I had a vision of a very full tutu with several shades of pink, but I also knew I wanted lots of texture! I decided to make a tutu with an elastic waist as opposed to a ribbon waist. Ribbon (specifically the bow) can be difficult to position properly on a squirmy baby for photos, so I played it safe.

I looked up measurements for a 12 month old baby girl and most people agreed that 15 inches seemed to be the average waist circumference, and a tutu 8 inches in length seemed appropriate. I headed on over to our local Fabricville store and found the perfect combination of tulle.

Materials:

  • 9m of assorted tulle
  • 17 inch strip of 1 inch elastic (white)
  • Needle & thread
  • Scissors
  • Measuring tape

I selected baby pink, bubblegum pink, dusty rose, gold and bubblegum pink flocked tulle. I got less of the dusty rose, flocked and gold as I knew those would be accent pieces. I used 9 meters of tulle in total, with very little left over, surprisingly.

I used 1 inch elastic and formed a loop, overlapping and stitching the ends together. The loop needed to be 15 inches when complete, so I cut 16.5 inches to allow a decent overlap. I used clips to hold it in place. I then stitched the overlap of the elastic together.

To make the tutu I would cut strips of tulle just over double the length I needed, as the tulle would fold in half over the elastic and would be looped in place. So I smoothed out the tulle and cut strips that were 6 inches wide by 16 or 17 inches long. I wasn’t too precise with this as I knew I could trim pieces when I was done. I forgot to get a photo of the gold once it was cut, but you get the idea.

Next I looped the elastic waistband over the lid of a container I had. Some people use cardboard, but you can use whatever you have.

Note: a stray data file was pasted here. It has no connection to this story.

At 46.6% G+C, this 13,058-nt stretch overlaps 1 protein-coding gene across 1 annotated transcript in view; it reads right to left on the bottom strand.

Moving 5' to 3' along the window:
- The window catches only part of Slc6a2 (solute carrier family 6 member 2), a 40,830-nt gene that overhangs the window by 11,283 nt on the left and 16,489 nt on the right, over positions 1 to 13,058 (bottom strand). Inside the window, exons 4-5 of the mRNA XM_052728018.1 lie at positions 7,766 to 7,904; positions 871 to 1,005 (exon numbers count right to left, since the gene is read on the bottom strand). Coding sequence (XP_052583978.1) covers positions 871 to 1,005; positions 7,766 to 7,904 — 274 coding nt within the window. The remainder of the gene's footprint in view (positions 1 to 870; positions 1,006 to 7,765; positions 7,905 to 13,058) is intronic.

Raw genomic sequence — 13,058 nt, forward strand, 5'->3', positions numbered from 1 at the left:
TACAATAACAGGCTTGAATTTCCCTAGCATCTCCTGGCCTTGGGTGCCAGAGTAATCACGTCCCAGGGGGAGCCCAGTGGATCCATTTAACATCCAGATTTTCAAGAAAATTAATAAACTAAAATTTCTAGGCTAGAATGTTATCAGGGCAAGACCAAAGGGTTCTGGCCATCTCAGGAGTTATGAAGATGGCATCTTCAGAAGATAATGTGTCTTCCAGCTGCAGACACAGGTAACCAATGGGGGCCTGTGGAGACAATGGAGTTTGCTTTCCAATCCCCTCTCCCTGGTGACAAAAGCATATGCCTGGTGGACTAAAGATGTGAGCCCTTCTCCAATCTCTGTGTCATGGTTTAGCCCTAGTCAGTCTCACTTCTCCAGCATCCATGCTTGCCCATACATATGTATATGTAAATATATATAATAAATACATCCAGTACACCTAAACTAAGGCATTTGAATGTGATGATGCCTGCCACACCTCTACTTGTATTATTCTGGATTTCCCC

To secure the tulle over the elastic I folded each piece in half. Lay the folded tulle flat against the elastic, wrap the cut edges around the elastic and pull through the loop at the top. Pull tightly to secure. Make sure you are wrapping in the same direction for each piece of tulle.

Once you’ve done this, the top view of your waistband will look like this:

The underside of the tutu will look like this:

I added the tulle fairly methodically, particularly when I was adding in the flocked, gold and dusty rose tulle. I wanted to ensure they were evenly spaced, so I roughly alternated colours.

Once it was done I took a final measurement of the waistband (as adding in a lot of fabric can make the elastic stretch) and laid the tutu flat for an inspection. I trimmed the longer pieces to ensure it was the proper length all around. If you do notice that your waistband has stretched, removing a few pieces of tulle evenly throughout the tutu will help.

The tutu ended up being exactly as full and textured as I had hoped. I loved making it and it took about 90 minutes in total, including the time it took to cut the tulle.

Happy 1st Birthday, little sweetheart!

Heather